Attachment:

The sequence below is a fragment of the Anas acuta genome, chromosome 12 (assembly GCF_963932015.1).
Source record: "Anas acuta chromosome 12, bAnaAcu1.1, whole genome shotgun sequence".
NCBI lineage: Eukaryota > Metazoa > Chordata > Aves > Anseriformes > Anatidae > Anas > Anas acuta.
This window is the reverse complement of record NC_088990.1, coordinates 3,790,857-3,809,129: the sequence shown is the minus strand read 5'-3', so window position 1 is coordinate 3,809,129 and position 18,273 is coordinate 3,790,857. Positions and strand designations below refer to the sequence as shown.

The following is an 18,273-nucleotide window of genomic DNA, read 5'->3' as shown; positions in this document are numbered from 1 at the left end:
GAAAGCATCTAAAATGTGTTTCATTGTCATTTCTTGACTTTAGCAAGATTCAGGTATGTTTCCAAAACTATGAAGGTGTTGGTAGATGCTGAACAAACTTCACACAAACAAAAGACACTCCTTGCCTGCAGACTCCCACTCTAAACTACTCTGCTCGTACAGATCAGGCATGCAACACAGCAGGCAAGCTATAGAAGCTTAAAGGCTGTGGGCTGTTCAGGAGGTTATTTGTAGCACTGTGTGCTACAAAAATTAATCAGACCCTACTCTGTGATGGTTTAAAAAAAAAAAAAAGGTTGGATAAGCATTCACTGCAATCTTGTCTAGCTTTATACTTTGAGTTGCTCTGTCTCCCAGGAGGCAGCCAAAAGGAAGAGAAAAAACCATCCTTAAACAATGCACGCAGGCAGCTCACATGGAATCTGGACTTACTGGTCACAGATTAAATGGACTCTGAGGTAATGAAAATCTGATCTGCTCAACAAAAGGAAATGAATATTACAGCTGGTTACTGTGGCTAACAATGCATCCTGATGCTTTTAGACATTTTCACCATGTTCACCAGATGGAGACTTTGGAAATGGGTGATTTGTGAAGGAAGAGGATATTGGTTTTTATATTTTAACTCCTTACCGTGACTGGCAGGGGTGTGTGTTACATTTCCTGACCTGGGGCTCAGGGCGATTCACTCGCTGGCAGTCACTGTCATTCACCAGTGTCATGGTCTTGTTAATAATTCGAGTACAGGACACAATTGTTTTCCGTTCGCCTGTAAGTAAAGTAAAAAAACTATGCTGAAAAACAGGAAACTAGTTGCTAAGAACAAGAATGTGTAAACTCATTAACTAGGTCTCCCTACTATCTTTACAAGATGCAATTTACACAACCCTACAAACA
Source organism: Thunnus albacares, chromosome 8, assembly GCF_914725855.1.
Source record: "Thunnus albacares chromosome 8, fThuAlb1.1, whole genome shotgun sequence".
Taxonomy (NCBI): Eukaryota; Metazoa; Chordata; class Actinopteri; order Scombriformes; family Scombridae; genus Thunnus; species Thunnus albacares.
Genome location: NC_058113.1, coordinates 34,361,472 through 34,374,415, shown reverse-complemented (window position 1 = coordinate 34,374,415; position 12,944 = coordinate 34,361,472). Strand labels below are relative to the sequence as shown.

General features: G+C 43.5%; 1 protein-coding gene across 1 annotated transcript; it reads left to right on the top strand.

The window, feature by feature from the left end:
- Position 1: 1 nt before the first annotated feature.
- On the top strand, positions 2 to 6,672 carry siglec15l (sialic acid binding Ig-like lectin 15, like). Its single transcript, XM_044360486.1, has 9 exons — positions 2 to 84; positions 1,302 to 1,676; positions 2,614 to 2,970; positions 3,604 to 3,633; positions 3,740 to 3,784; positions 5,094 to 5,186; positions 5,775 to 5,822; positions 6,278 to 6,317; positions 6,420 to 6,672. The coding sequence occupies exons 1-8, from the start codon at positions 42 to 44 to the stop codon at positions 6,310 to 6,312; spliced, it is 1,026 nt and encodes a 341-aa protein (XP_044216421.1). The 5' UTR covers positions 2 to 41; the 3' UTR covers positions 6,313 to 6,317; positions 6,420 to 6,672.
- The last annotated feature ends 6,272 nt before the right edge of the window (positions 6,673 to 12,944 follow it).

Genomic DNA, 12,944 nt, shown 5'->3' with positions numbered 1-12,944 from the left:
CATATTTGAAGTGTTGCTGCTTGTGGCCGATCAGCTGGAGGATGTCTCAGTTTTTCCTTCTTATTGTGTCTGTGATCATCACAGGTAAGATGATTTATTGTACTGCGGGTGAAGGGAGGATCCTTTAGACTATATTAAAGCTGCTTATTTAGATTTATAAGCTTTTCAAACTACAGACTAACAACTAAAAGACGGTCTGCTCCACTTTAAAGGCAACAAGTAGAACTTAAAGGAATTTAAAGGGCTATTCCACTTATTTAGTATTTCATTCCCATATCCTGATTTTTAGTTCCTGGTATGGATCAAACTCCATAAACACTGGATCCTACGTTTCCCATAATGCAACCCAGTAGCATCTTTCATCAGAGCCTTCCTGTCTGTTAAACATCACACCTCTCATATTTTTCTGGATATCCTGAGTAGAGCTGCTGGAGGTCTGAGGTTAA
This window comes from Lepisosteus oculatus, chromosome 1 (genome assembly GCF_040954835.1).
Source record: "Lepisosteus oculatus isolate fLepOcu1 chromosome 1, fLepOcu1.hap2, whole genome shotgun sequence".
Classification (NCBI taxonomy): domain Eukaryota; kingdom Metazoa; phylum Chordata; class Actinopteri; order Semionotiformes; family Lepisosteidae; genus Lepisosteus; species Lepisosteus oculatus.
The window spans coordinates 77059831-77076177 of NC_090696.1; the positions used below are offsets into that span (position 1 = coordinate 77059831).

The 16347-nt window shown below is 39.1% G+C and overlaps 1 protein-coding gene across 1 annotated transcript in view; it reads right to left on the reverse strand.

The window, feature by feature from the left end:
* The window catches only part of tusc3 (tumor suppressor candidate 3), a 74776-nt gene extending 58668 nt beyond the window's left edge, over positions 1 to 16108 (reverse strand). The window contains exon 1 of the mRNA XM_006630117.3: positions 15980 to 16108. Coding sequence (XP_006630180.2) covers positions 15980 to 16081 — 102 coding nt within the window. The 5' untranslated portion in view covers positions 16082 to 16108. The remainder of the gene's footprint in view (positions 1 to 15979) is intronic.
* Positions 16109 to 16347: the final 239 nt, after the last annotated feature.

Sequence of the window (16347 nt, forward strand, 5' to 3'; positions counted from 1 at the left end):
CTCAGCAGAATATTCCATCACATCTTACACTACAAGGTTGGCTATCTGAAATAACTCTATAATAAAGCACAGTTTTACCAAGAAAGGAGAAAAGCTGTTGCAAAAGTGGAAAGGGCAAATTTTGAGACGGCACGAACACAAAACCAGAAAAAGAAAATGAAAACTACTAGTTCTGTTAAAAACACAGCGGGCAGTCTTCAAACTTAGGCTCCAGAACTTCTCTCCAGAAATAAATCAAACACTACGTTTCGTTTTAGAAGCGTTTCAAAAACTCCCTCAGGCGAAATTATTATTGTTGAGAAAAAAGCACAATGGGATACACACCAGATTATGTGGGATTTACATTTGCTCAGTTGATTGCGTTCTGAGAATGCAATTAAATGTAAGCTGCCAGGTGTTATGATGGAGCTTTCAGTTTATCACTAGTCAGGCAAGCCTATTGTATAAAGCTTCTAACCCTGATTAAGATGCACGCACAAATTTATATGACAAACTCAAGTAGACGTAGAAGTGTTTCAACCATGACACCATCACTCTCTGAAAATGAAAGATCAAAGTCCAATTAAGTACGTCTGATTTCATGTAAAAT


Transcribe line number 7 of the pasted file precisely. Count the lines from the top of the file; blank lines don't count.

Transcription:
Source organism: Thunnus albacares, chromosome 8, assembly GCF_914725855.1.